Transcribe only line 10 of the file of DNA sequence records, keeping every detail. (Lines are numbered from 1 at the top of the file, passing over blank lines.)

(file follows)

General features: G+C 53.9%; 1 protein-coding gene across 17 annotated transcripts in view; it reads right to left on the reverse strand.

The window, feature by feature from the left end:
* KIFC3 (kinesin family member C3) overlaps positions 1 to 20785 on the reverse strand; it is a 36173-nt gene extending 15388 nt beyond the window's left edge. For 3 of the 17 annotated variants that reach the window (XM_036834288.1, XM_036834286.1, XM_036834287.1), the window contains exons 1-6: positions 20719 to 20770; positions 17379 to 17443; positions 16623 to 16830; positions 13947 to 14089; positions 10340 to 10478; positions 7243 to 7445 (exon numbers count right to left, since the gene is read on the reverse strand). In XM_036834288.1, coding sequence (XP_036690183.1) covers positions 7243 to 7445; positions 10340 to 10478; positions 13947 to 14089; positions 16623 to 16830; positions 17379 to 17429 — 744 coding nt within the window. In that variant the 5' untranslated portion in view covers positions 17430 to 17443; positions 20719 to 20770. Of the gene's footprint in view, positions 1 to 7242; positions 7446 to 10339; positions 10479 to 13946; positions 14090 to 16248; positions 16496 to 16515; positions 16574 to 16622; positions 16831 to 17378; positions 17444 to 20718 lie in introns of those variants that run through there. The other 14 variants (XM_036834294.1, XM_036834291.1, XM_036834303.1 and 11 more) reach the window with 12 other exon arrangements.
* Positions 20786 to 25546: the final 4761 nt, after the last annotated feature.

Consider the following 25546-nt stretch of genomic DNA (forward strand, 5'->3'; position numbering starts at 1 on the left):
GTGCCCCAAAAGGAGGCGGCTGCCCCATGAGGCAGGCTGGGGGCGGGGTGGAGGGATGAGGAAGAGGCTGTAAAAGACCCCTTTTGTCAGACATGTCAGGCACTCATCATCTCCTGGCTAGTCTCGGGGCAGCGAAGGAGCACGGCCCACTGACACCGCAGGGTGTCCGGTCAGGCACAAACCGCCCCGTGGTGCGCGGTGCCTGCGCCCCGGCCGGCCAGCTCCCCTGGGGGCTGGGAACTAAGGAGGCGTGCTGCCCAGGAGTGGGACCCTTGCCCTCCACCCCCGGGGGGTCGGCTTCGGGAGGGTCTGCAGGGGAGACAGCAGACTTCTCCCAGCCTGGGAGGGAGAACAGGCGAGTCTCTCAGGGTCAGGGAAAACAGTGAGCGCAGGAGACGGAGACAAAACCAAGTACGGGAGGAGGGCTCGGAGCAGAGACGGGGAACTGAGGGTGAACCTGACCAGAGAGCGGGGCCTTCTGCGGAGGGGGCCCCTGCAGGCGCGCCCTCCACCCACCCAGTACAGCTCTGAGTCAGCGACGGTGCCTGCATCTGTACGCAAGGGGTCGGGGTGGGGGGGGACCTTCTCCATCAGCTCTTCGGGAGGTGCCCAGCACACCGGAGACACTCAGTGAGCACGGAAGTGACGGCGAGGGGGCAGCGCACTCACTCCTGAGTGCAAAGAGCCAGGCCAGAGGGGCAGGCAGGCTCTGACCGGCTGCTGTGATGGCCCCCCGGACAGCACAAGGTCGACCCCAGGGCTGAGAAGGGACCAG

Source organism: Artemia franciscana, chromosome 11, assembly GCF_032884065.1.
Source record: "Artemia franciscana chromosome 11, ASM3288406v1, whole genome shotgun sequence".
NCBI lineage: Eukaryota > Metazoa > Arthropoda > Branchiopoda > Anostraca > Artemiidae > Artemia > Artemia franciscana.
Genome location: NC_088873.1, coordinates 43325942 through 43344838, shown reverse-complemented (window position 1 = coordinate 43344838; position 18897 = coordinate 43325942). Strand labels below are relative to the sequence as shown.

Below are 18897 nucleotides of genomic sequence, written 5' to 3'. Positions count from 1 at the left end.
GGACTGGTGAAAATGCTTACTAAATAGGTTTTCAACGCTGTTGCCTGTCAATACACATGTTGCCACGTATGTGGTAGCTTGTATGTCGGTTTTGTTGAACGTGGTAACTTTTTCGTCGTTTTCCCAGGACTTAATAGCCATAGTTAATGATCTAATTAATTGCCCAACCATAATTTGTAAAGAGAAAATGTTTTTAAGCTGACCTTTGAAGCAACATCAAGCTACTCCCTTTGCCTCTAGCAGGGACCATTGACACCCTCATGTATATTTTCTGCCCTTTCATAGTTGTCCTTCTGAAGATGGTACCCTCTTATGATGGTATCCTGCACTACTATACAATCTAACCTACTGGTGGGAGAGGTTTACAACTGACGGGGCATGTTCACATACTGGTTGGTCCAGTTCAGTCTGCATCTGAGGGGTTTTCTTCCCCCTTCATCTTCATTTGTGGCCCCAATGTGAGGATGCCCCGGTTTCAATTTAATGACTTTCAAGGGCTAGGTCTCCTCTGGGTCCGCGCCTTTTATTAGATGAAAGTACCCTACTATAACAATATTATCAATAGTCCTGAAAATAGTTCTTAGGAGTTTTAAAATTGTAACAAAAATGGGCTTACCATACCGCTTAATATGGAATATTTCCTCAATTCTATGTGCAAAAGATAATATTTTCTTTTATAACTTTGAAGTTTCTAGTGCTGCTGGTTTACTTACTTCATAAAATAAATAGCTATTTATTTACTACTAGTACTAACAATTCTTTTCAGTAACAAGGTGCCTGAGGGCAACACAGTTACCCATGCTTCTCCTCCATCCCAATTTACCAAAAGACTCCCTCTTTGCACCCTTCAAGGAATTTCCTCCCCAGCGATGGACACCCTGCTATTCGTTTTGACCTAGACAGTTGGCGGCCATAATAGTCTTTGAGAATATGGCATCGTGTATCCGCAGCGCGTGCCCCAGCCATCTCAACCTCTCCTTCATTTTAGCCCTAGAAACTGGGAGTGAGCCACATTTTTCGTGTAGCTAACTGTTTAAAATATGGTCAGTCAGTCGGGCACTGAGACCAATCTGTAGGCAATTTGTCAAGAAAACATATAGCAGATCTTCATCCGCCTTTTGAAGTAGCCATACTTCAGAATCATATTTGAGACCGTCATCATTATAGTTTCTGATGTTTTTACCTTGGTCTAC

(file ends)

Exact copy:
Genome location: NC_088873.1, coordinates 43325942 through 43344838, shown reverse-complemented (window position 1 = coordinate 43344838; position 18897 = coordinate 43325942). Strand labels below are relative to the sequence as shown.